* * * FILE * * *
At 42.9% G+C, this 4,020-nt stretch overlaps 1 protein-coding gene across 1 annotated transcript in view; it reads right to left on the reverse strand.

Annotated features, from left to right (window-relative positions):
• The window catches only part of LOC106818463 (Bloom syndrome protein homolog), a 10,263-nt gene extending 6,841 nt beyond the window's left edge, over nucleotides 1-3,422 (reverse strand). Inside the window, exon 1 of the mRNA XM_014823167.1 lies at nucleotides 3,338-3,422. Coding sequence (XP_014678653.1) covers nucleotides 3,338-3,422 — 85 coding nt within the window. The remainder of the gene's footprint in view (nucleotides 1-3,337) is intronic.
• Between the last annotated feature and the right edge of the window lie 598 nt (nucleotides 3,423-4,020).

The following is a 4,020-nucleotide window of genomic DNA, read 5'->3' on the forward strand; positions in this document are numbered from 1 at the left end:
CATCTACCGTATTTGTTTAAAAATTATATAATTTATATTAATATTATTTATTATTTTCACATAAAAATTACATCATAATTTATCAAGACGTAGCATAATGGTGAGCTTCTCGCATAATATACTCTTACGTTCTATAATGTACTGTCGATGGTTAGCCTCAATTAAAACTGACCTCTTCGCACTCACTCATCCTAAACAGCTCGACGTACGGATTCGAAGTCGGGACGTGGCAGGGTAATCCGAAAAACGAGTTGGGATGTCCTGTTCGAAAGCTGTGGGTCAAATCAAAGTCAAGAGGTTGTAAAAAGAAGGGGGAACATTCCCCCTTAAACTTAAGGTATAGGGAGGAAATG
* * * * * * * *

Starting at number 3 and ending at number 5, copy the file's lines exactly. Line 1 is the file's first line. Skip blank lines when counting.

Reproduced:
• The window catches only part of LOC106818463 (Bloom syndrome protein homolog), a 10,263-nt gene extending 6,841 nt beyond the window's left edge, over nucleotides 1-3,422 (reverse strand). Inside the window, exon 1 of the mRNA XM_014823167.1 lies at nucleotides 3,338-3,422. Coding sequence (XP_014678653.1) covers nucleotides 3,338-3,422 — 85 coding nt within the window. The remainder of the gene's footprint in view (nucleotides 1-3,337) is intronic.
• Between the last annotated feature and the right edge of the window lie 598 nt (nucleotides 3,423-4,020).

The following is a 4,020-nucleotide window of genomic DNA, read 5'->3' on the forward strand; positions in this document are numbered from 1 at the left end: